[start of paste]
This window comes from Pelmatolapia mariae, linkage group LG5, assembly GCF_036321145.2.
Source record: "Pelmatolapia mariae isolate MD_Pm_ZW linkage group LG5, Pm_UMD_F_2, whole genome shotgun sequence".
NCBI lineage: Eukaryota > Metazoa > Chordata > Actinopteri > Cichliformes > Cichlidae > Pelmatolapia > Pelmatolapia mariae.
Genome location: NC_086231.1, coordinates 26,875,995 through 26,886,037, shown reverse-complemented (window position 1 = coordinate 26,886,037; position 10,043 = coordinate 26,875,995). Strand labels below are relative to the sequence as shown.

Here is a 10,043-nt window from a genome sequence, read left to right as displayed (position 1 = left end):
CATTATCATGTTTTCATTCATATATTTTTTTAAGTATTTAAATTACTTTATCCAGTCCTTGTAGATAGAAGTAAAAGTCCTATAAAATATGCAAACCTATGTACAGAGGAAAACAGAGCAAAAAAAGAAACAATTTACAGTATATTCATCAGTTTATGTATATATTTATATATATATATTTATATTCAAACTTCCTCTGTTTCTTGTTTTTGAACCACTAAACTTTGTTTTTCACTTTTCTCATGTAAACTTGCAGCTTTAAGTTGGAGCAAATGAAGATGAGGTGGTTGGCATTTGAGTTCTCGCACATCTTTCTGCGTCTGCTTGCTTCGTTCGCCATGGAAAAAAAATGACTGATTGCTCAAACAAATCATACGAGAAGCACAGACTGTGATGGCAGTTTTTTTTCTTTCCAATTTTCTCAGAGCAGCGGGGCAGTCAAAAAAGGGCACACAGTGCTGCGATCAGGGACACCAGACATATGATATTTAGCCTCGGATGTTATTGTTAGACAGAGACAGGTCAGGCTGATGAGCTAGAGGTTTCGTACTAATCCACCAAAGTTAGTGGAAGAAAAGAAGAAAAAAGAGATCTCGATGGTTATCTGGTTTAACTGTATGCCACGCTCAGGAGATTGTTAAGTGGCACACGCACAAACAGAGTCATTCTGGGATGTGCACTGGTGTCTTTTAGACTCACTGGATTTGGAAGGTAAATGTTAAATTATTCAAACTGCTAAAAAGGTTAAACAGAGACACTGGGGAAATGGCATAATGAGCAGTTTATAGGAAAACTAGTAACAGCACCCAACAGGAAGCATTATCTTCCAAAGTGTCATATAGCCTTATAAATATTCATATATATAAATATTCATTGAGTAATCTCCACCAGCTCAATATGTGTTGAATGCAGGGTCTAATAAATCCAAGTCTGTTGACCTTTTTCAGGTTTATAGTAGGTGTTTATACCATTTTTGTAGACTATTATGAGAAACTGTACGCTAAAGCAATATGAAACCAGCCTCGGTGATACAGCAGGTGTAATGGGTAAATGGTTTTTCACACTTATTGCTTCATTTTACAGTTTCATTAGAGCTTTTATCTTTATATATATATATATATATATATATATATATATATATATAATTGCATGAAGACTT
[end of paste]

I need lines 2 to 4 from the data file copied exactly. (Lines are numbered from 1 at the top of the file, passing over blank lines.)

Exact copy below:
Source record: "Pelmatolapia mariae isolate MD_Pm_ZW linkage group LG5, Pm_UMD_F_2, whole genome shotgun sequence".
NCBI lineage: Eukaryota > Metazoa > Chordata > Actinopteri > Cichliformes > Cichlidae > Pelmatolapia > Pelmatolapia mariae.
Genome location: NC_086231.1, coordinates 26,875,995 through 26,886,037, shown reverse-complemented (window position 1 = coordinate 26,886,037; position 10,043 = coordinate 26,875,995). Strand labels below are relative to the sequence as shown.